Today, U.S. Senators Rob Portman (R-OH), Tom Udall (D-NM), Olympia Snowe (R-ME), and Sheldon Whitehouse (D-RI), co-chairs of the U.S. Senate International Conservation Caucus, introduced the Global Conservation Act of 2012 (GCA), legislation to streamline and enhance our nation's efforts to preserve and protect critical wildlife habitat. By seeking to better manage the federal government's existing conservation programs and making them more cost effective and efficient, this bipartisan bill will strengthen the capacity of the United States to lead the international community in reversing renewable natural resource degradation trends.
"Preserving our nation's wildlife and scenic treasures spurs job creation and bolsters our economy as people engage in activities such as tourism, sport hunting and recreational fishing," Senator Portman said. "This bill will establish a process for identifying innovative approaches to further enhance the economic benefits of conservation both at home and abroad."
"Our effort would ensure that U.S. and international conservation efforts are coordinated and more effective," Senator Udall said. "In addition to the importance of maintaining biodiversity and healthy ecosystems, the protection and sound management of natural resources around the world is vital to our national security and the stability of other nations."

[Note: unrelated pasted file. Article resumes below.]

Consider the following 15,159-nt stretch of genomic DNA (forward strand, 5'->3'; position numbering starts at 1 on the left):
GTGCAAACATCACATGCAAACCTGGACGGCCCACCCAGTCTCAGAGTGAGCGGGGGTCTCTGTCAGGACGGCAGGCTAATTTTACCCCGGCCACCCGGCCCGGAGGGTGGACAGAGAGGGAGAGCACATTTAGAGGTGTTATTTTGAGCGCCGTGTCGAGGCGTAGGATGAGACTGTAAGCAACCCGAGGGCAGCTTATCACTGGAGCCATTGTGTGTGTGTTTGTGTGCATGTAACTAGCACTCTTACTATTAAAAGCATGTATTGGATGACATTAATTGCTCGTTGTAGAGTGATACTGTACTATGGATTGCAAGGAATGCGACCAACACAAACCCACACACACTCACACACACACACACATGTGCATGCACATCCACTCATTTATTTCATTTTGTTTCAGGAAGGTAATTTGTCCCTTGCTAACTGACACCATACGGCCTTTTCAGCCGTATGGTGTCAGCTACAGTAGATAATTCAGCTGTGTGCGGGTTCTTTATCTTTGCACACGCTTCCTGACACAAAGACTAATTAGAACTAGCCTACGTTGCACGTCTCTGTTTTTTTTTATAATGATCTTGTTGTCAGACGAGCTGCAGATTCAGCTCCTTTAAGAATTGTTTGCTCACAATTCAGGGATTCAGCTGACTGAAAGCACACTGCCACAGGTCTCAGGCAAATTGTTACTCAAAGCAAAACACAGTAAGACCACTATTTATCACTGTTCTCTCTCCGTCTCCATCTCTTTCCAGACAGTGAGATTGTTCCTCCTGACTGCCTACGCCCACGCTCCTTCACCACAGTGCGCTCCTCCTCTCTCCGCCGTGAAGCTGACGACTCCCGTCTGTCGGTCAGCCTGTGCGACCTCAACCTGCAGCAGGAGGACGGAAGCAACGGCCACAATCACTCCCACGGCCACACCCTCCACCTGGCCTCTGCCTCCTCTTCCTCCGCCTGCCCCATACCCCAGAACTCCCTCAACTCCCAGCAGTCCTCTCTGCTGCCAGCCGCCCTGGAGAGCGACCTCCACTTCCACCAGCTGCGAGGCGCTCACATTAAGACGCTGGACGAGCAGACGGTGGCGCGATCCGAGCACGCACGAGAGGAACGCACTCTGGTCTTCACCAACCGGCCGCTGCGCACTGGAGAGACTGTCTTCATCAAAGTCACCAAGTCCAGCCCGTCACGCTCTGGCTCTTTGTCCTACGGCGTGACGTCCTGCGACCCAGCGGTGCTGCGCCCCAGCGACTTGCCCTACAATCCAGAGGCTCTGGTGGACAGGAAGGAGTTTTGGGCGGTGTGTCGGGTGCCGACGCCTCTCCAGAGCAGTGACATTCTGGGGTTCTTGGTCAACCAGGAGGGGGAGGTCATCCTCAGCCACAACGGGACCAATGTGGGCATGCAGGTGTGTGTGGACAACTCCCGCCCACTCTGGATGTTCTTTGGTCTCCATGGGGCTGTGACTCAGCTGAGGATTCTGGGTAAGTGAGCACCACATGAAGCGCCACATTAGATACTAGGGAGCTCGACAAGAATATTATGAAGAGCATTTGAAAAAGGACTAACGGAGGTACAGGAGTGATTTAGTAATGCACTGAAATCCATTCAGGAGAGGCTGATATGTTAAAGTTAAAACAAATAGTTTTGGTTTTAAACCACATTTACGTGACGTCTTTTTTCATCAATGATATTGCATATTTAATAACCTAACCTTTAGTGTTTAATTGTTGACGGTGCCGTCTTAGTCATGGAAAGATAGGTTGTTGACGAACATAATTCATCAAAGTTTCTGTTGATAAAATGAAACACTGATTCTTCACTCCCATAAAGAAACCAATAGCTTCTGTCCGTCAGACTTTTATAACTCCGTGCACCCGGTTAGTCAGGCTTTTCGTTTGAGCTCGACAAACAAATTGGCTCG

"At a time when our world's resources are under increasing pressure from climate change and development, it is critical that we have coordinated and effective efforts to protect high priority regions," Senator Snowe said. "A coordinated conservation strategy is absolutely essential for maintaining long-term economic growth, while also ensuring that American taxpayer dollars are being utilized consistent with both national security and environmental objectives."
The U.S. produces one-third of all global pharmaceuticals, and medicines derived from natural sources have a market value of nearly $150 billion a year. Enactment of the GCA would facilitate the use of U.S. international conservation to help ensure that these natural sources continue to be vibrant. In addition, unfair competition from illegally harvested timber in developing countries costs U.S. businesses about $1 billion annually. Passage of the GCA would facilitate the international coordination needed to address illegal timber harvesting in a manner that protects the U.S. agricultural economy.
By facilitating more sustainable natural resource management in developing nations, the GCA also would serve to address 21st-century security challenges in a manner that is more cost effective. Increased competition for fresh water, forests, arable land, fish and other natural resources can contribute to international instability.